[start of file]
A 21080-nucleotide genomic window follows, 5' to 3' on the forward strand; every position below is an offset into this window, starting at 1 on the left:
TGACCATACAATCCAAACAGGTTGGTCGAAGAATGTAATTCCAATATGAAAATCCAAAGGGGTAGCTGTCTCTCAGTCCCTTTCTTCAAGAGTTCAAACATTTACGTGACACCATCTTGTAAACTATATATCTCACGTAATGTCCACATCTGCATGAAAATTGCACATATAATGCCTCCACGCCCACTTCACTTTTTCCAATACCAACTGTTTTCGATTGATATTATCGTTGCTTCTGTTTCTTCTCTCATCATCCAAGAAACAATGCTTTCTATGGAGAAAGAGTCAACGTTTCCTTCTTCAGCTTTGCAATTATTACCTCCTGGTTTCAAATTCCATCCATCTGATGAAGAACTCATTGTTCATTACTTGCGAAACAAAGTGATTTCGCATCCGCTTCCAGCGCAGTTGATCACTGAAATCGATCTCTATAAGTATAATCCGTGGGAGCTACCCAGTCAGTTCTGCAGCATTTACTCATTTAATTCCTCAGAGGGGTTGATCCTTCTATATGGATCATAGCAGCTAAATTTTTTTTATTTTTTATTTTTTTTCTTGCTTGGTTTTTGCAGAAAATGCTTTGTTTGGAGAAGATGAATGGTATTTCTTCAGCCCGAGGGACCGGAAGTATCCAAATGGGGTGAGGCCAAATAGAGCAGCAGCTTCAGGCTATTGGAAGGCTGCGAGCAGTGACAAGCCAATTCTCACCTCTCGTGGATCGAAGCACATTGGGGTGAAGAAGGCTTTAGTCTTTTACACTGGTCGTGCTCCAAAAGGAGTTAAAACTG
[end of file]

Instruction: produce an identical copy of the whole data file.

A 21080-nucleotide genomic window follows, 5' to 3' on the forward strand; every position below is an offset into this window, starting at 1 on the left:
TGACCATACAATCCAAACAGGTTGGTCGAAGAATGTAATTCCAATATGAAAATCCAAAGGGGTAGCTGTCTCTCAGTCCCTTTCTTCAAGAGTTCAAACATTTACGTGACACCATCTTGTAAACTATATATCTCACGTAATGTCCACATCTGCATGAAAATTGCACATATAATGCCTCCACGCCCACTTCACTTTTTCCAATACCAACTGTTTTCGATTGATATTATCGTTGCTTCTGTTTCTTCTCTCATCATCCAAGAAACAATGCTTTCTATGGAGAAAGAGTCAACGTTTCCTTCTTCAGCTTTGCAATTATTACCTCCTGGTTTCAAATTCCATCCATCTGATGAAGAACTCATTGTTCATTACTTGCGAAACAAAGTGATTTCGCATCCGCTTCCAGCGCAGTTGATCACTGAAATCGATCTCTATAAGTATAATCCGTGGGAGCTACCCAGTCAGTTCTGCAGCATTTACTCATTTAATTCCTCAGAGGGGTTGATCCTTCTATATGGATCATAGCAGCTAAATTTTTTTTATTTTTTATTTTTTTTCTTGCTTGGTTTTTGCAGAAAATGCTTTGTTTGGAGAAGATGAATGGTATTTCTTCAGCCCGAGGGACCGGAAGTATCCAAATGGGGTGAGGCCAAATAGAGCAGCAGCTTCAGGCTATTGGAAGGCTGCGAGCAGTGACAAGCCAATTCTCACCTCTCGTGGATCGAAGCACATTGGGGTGAAGAAGGCTTTAGTCTTTTACACTGGTCGTGCTCCAAAAGGAGTTAAAACTG